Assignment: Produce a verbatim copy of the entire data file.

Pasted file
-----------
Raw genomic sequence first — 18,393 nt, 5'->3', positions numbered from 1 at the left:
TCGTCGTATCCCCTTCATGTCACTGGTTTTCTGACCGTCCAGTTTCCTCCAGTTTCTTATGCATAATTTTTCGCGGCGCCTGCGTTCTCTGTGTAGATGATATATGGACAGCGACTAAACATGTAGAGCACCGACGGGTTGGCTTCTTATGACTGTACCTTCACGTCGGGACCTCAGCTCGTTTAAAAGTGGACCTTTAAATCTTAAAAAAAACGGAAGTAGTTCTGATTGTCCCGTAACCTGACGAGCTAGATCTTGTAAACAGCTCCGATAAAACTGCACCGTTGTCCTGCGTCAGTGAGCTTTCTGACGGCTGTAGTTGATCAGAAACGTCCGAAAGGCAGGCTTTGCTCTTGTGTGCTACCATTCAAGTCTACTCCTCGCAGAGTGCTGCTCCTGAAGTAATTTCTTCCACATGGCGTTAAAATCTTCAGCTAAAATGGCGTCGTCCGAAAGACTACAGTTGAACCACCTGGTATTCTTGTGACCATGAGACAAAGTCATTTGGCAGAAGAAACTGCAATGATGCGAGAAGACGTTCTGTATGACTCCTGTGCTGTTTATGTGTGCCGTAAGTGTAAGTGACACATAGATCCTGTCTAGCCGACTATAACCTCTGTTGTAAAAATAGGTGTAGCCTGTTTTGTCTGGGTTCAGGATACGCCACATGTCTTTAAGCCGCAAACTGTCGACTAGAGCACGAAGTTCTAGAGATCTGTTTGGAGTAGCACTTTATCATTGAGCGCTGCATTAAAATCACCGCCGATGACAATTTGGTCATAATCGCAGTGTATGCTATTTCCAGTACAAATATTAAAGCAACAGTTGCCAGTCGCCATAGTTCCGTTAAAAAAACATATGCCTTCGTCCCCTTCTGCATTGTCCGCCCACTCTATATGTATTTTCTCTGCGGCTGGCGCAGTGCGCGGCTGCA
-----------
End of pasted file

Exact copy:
Raw genomic sequence first — 18,393 nt, 5'->3', positions numbered from 1 at the left:
TCGTCGTATCCCCTTCATGTCACTGGTTTTCTGACCGTCCAGTTTCCTCCAGTTTCTTATGCATAATTTTTCGCGGCGCCTGCGTTCTCTGTGTAGATGATATATGGACAGCGACTAAACATGTAGAGCACCGACGGGTTGGCTTCTTATGACTGTACCTTCACGTCGGGACCTCAGCTCGTTTAAAAGTGGACCTTTAAATCTTAAAAAAAACGGAAGTAGTTCTGATTGTCCCGTAACCTGACGAGCTAGATCTTGTAAACAGCTCCGATAAAACTGCACCGTTGTCCTGCGTCAGTGAGCTTTCTGACGGCTGTAGTTGATCAGAAACGTCCGAAAGGCAGGCTTTGCTCTTGTGTGCTACCATTCAAGTCTACTCCTCGCAGAGTGCTGCTCCTGAAGTAATTTCTTCCACATGGCGTTAAAATCTTCAGCTAAAATGGCGTCGTCCGAAAGACTACAGTTGAACCACCTGGTATTCTTGTGACCATGAGACAAAGTCATTTGGCAGAAGAAACTGCAATGATGCGAGAAGACGTTCTGTATGACTCCTGTGCTGTTTATGTGTGCCGTAAGTGTAAGTGACACATAGATCCTGTCTAGCCGACTATAACCTCTGTTGTAAAAATAGGTGTAGCCTGTTTTGTCTGGGTTCAGGATACGCCACATGTCTTTAAGCCGCAAACTGTCGACTAGAGCACGAAGTTCTAGAGATCTGTTTGGAGTAGCACTTTATCATTGAGCGCTGCATTAAAATCACCGCCGATGACAATTTGGTCATAATCGCAGTGTATGCTATTTCCAGTACAAATATTAAAGCAACAGTTGCCAGTCGCCATAGTTCCGTTAAAAAAACATATGCCTTCGTCCCCTTCTGCATTGTCCGCCCACTCTATATGTATTTTCTCTGCGGCTGGCGCAGTGCGCGGCTGCA